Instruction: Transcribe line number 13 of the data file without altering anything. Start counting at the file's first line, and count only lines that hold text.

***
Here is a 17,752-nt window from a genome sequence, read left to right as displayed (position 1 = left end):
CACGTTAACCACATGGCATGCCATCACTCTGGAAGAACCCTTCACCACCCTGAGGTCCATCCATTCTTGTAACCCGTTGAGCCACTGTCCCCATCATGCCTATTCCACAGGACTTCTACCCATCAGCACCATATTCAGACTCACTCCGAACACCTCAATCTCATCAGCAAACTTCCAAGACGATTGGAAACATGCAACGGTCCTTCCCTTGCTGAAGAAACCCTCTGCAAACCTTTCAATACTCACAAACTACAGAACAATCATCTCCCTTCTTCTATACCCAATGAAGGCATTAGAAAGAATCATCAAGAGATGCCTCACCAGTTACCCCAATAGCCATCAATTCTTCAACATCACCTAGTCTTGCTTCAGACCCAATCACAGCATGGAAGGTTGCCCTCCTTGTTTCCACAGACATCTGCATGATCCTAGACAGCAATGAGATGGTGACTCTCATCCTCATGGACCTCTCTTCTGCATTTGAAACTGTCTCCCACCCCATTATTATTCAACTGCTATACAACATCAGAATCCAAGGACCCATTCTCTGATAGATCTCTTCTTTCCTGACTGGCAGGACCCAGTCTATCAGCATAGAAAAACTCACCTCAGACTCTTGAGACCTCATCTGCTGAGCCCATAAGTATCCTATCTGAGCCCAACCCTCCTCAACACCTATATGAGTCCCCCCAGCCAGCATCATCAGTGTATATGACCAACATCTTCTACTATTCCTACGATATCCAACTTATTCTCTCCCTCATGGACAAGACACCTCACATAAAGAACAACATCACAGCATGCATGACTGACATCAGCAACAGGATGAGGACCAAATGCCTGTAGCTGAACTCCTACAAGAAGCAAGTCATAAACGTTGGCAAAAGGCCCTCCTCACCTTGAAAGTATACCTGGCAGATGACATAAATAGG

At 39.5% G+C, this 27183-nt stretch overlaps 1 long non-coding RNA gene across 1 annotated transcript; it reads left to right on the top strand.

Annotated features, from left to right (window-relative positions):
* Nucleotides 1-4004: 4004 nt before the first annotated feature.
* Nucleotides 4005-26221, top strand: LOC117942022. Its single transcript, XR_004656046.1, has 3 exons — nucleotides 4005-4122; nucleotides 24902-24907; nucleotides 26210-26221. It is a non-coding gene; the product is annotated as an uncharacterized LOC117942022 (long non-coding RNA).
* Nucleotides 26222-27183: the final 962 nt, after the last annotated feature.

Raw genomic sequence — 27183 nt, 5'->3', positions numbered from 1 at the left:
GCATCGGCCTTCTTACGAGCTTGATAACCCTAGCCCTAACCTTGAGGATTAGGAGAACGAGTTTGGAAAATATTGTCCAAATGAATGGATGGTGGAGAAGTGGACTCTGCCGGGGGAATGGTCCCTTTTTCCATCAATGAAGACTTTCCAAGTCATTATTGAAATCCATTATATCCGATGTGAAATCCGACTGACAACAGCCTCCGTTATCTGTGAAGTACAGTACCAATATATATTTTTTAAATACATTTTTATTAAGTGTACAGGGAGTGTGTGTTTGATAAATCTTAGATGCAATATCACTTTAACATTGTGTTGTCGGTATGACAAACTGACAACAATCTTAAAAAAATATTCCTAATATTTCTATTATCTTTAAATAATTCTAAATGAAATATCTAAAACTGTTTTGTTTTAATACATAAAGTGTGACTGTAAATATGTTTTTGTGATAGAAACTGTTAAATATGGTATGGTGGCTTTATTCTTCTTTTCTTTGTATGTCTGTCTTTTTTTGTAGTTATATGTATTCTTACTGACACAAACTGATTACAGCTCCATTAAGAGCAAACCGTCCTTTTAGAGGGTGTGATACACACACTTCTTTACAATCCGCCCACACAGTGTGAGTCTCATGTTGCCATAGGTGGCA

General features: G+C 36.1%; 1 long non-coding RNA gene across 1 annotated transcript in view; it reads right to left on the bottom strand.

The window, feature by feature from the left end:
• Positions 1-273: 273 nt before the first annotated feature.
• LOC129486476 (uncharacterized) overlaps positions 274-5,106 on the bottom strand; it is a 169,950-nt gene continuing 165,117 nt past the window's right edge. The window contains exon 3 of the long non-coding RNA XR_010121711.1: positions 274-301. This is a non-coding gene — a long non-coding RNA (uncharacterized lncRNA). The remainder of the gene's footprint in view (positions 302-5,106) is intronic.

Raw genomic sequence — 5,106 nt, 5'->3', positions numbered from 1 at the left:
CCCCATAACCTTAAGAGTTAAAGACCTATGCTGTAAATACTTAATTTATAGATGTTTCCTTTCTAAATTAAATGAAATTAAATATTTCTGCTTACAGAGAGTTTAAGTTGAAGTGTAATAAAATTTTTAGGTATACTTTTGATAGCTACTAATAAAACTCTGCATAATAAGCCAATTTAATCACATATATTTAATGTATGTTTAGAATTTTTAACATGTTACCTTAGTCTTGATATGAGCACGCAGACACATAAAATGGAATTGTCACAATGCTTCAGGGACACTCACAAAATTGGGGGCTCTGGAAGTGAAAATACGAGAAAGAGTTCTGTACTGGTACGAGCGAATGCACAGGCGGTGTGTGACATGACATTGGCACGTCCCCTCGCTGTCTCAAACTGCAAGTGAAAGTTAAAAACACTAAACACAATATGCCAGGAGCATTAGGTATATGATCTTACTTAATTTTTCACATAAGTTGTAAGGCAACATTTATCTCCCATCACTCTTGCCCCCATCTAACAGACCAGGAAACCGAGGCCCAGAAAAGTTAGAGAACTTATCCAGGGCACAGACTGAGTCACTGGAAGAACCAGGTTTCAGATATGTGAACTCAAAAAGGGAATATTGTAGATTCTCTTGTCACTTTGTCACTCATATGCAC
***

• LOC129486476 (uncharacterized) overlaps positions 274-5,106 on the bottom strand; it is a 169,950-nt gene continuing 165,117 nt past the window's right edge. The window contains exon 3 of the long non-coding RNA XR_010121711.1: positions 274-301. This is a non-coding gene — a long non-coding RNA (uncharacterized lncRNA). The remainder of the gene's footprint in view (positions 302-5,106) is intronic.